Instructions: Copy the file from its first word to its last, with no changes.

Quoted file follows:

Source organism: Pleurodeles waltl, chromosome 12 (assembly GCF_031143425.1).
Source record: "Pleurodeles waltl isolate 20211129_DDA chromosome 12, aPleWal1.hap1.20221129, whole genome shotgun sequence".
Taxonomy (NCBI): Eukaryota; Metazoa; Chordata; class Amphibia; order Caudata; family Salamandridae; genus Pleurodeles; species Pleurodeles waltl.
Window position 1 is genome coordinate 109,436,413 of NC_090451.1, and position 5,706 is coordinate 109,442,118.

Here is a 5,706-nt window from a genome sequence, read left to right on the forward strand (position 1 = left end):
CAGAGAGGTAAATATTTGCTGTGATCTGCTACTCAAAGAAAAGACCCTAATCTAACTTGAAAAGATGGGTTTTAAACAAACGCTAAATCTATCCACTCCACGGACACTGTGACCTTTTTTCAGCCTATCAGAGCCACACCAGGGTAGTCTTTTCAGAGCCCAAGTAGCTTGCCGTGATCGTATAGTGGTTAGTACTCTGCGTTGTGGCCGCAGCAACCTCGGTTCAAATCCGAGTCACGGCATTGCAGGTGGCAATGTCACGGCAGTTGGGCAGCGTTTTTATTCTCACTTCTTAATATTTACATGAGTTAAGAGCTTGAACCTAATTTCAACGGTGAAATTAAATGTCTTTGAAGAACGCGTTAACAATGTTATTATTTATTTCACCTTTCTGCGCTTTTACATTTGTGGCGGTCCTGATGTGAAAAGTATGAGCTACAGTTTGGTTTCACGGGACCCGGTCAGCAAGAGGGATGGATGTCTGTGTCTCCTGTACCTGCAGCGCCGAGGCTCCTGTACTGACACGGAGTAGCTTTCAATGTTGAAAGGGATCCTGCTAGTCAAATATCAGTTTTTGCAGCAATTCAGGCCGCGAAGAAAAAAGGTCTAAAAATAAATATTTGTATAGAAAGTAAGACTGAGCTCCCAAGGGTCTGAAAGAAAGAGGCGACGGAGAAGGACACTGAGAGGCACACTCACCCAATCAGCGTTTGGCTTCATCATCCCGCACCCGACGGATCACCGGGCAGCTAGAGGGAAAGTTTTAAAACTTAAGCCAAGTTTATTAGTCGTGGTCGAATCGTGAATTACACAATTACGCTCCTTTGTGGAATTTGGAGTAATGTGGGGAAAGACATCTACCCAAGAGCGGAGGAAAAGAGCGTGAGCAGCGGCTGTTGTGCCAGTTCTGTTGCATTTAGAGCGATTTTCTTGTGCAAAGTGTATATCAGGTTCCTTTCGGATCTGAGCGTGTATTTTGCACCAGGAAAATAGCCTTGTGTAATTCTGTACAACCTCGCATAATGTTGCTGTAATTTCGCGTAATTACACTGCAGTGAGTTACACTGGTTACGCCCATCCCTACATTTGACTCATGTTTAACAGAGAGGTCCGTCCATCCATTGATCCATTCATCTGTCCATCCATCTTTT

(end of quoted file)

Source organism: Pleurodeles waltl, chromosome 12 (assembly GCF_031143425.1).
Source record: "Pleurodeles waltl isolate 20211129_DDA chromosome 12, aPleWal1.hap1.20221129, whole genome shotgun sequence".
Taxonomy (NCBI): Eukaryota; Metazoa; Chordata; class Amphibia; order Caudata; family Salamandridae; genus Pleurodeles; species Pleurodeles waltl.
Window position 1 is genome coordinate 109,436,413 of NC_090451.1, and position 5,706 is coordinate 109,442,118.

Here is a 5,706-nt window from a genome sequence, read left to right on the forward strand (position 1 = left end):
CAGAGAGGTAAATATTTGCTGTGATCTGCTACTCAAAGAAAAGACCCTAATCTAACTTGAAAAGATGGGTTTTAAACAAACGCTAAATCTATCCACTCCACGGACACTGTGACCTTTTTTCAGCCTATCAGAGCCACACCAGGGTAGTCTTTTCAGAGCCCAAGTAGCTTGCCGTGATCGTATAGTGGTTAGTACTCTGCGTTGTGGCCGCAGCAACCTCGGTTCAAATCCGAGTCACGGCATTGCAGGTGGCAATGTCACGGCAGTTGGGCAGCGTTTTTATTCTCACTTCTTAATATTTACATGAGTTAAGAGCTTGAACCTAATTTCAACGGTGAAATTAAATGTCTTTGAAGAACGCGTTAACAATGTTATTATTTATTTCACCTTTCTGCGCTTTTACATTTGTGGCGGTCCTGATGTGAAAAGTATGAGCTACAGTTTGGTTTCACGGGACCCGGTCAGCAAGAGGGATGGATGTCTGTGTCTCCTGTACCTGCAGCGCCGAGGCTCCTGTACTGACACGGAGTAGCTTTCAATGTTGAAAGGGATCCTGCTAGTCAAATATCAGTTTTTGCAGCAATTCAGGCCGCGAAGAAAAAAGGTCTAAAAATAAATATTTGTATAGAAAGTAAGACTGAGCTCCCAAGGGTCTGAAAGAAAGAGGCGACGGAGAAGGACACTGAGAGGCACACTCACCCAATCAGCGTTTGGCTTCATCATCCCGCACCCGACGGATCACCGGGCAGCTAGAGGGAAAGTTTTAAAACTTAAGCCAAGTTTATTAGTCGTGGTCGAATCGTGAATTACACAATTACGCTCCTTTGTGGAATTTGGAGTAATGTGGGGAAAGACATCTACCCAAGAGCGGAGGAAAAGAGCGTGAGCAGCGGCTGTTGTGCCAGTTCTGTTGCATTTAGAGCGATTTTCTTGTGCAAAGTGTATATCAGGTTCCTTTCGGATCTGAGCGTGTATTTTGCACCAGGAAAATAGCCTTGTGTAATTCTGTACAACCTCGCATAATGTTGCTGTAATTTCGCGTAATTACACTGCAGTGAGTTACACTGGTTACGCCCATCCCTACATTTGACTCATGTTTAACAGAGAGGTCCGTCCATCCATTGATCCATTCATCTGTCCATCCATCTTTT